It’s no so much that the English nation likes a scapegoat – although quite clearly it does – but that there’s fundamental requirement to ignore the deep seated problems in the national game. In the 46 years since England won it’s only international tournament blame has been apportioned liberally after repeated, and frequently embarrassing tournament defeats. This is a cycle long-established, lasting roughly two years; wash, rinse, repeat. Euro 2012 has offered a fall-out so typically English that it ranks right up there with the finest national traditions. Like failing to pass the ball with any sense of authority, or repeatedly using the word ‘bulldog’ before bowing out to a technically superior opponent.
England’s national reaction is, of course, one that ignores every fundamental technical, tactical and mental failure inherent in the English game. How could it not, lest the authorities that govern these matters actually resolve to fix the inherent problems in coaching and culture that have contributed to repeated failure.
Indeed, the vitriol dished out to Manchester United pair Wayne Rooney and Ashley Young after England’s latest failure is no great surprise; there was always a certain sense of inevitability that the media, and by extension the public, would seek out individuals and ignore the root cause. Little surprise that two players from England’s most successful club should fall victim to the mob either.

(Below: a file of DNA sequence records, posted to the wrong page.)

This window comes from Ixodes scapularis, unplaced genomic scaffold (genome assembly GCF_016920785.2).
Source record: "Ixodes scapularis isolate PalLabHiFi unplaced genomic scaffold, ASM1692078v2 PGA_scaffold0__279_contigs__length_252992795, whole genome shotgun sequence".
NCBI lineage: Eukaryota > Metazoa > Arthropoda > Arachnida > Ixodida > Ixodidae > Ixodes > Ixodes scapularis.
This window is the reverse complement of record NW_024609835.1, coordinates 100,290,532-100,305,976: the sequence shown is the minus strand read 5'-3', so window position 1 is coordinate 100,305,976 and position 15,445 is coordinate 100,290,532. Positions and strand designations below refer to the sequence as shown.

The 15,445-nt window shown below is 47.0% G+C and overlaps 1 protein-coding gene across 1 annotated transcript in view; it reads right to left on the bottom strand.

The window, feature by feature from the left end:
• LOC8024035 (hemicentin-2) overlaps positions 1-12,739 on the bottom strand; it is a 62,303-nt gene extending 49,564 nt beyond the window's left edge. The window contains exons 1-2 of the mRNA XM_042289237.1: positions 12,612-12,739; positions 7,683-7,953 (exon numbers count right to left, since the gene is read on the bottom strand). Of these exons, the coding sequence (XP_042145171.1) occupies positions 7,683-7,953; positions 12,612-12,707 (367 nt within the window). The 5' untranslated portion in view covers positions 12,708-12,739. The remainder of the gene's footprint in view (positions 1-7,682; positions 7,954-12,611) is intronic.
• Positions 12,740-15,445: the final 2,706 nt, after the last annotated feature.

While United’s striker Danny Welbeck emerged from the tournament with some credit, and Phil Jones is immune having spent three wasted weeks on the bench, it is Rooney and Young that have been singled out after penalty shoot-out defeat to Italy on Sunday night. Young for a series of lacklustre performances, and Rooney for being, well, Rooney.
Neither player’s performances genuinely stands out amid a tournament replete with English mediocrity, but, then, scapegoats rarely do. David Beckham, Paul Ince, and Rooney himself, each understands from personal experience the depth of national hate that is so often be meted out to the men in Red.
Young’s disappointing tournament was surprising in that the former Aston Villa winger had performed so well for the international team over the past year. Six goals in the player’s previous 10 internationals proffered a player in form, mature and ready to make a genuine mark on an international tournament. Yet, in four games at Euro 2012 Young was unable to deliver the goals, assists, or vibrant performances that had previously flowed so freely.